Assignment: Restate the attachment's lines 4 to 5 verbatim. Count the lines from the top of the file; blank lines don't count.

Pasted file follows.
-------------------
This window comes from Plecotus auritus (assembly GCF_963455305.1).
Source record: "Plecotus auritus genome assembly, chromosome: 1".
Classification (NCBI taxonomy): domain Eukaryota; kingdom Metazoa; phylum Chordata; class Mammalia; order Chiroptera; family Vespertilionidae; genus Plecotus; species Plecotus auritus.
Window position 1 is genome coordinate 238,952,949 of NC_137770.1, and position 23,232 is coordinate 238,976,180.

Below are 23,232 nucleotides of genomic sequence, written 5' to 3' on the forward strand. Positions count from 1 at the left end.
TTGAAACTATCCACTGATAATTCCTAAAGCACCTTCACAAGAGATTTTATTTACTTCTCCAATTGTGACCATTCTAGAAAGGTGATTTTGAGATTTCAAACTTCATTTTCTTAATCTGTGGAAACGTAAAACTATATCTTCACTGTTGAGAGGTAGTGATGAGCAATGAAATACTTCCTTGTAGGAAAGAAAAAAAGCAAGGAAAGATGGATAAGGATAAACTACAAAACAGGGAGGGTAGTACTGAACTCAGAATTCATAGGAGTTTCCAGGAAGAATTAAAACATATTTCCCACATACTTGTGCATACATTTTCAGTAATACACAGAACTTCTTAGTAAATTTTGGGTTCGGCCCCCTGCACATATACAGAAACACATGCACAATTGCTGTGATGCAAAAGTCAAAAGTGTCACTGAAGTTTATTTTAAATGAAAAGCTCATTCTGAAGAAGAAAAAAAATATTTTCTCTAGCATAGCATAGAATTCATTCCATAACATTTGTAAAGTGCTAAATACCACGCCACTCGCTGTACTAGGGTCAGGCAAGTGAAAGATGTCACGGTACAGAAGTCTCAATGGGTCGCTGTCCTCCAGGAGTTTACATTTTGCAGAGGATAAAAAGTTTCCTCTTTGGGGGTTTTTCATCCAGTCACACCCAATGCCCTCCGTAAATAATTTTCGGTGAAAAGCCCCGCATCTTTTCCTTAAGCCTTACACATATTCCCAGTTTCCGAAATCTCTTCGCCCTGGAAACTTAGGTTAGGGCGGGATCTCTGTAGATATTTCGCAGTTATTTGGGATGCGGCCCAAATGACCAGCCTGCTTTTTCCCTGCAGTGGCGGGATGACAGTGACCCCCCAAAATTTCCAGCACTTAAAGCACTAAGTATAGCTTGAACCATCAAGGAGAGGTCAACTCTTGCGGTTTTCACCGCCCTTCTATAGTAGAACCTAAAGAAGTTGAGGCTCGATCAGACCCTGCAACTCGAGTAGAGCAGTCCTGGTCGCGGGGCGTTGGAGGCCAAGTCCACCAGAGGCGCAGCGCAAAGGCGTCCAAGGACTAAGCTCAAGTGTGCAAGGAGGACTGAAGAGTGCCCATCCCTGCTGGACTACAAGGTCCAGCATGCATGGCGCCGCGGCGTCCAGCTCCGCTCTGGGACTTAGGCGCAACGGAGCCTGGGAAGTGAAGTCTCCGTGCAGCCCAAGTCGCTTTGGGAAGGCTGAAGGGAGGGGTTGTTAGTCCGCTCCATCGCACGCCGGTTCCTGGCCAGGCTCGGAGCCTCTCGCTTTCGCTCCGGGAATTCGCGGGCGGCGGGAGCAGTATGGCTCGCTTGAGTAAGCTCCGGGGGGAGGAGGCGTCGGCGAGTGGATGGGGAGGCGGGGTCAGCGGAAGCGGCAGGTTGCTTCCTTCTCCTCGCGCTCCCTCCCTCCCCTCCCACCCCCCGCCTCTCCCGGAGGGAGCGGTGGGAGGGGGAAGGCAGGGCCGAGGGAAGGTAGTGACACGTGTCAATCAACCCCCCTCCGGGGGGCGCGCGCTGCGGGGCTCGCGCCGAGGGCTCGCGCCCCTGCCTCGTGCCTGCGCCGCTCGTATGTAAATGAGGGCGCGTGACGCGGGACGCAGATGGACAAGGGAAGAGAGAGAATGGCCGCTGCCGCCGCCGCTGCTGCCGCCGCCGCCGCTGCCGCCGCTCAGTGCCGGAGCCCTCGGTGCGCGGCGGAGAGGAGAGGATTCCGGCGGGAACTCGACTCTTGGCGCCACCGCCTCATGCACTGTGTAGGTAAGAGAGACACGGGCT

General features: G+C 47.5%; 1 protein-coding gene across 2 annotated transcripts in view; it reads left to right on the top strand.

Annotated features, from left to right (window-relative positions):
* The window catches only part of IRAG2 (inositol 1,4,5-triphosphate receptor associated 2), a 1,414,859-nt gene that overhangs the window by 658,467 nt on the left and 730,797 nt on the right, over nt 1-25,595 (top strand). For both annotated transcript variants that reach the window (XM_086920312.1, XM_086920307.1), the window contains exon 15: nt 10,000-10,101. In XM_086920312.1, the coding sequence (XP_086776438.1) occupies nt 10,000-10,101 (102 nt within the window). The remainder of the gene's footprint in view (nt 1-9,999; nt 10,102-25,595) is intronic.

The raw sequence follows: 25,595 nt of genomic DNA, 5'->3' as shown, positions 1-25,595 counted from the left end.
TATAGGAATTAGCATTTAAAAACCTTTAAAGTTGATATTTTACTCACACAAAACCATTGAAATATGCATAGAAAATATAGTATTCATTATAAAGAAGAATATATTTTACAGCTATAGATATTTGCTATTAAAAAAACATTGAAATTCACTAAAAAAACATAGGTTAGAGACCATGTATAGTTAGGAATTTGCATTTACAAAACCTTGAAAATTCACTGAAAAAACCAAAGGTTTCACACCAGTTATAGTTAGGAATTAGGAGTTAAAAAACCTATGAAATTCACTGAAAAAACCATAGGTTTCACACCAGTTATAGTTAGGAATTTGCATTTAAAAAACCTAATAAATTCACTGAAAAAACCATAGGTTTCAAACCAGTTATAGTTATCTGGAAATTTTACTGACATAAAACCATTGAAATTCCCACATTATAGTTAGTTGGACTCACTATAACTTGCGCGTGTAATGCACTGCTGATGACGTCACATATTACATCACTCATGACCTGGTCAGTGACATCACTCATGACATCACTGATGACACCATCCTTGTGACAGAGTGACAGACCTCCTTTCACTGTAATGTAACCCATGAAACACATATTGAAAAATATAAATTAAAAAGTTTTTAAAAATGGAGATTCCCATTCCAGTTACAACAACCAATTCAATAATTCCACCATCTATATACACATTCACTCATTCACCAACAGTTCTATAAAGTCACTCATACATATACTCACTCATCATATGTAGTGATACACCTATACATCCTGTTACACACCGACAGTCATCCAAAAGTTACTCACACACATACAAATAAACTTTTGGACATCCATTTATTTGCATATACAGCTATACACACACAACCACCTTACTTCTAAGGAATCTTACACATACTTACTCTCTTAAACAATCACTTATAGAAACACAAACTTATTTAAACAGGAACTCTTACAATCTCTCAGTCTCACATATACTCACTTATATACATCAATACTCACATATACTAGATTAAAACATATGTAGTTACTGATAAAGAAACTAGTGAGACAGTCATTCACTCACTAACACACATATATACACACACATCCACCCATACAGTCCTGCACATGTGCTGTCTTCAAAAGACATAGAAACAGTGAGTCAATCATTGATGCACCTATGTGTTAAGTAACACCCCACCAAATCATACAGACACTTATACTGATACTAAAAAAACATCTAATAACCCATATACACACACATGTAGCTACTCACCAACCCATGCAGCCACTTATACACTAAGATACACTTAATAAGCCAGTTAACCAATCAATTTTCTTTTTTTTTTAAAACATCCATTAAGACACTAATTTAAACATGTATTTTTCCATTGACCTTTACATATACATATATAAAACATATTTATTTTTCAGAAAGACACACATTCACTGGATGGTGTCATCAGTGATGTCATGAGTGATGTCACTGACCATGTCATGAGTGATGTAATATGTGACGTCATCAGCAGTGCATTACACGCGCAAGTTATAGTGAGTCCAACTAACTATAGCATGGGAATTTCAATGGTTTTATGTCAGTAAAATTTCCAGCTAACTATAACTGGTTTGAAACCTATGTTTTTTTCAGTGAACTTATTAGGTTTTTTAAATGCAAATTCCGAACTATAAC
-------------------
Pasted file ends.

Window position 1 is genome coordinate 238,952,949 of NC_137770.1, and position 23,232 is coordinate 238,976,180.

Below are 23,232 nucleotides of genomic sequence, written 5' to 3' on the forward strand. Positions count from 1 at the left end.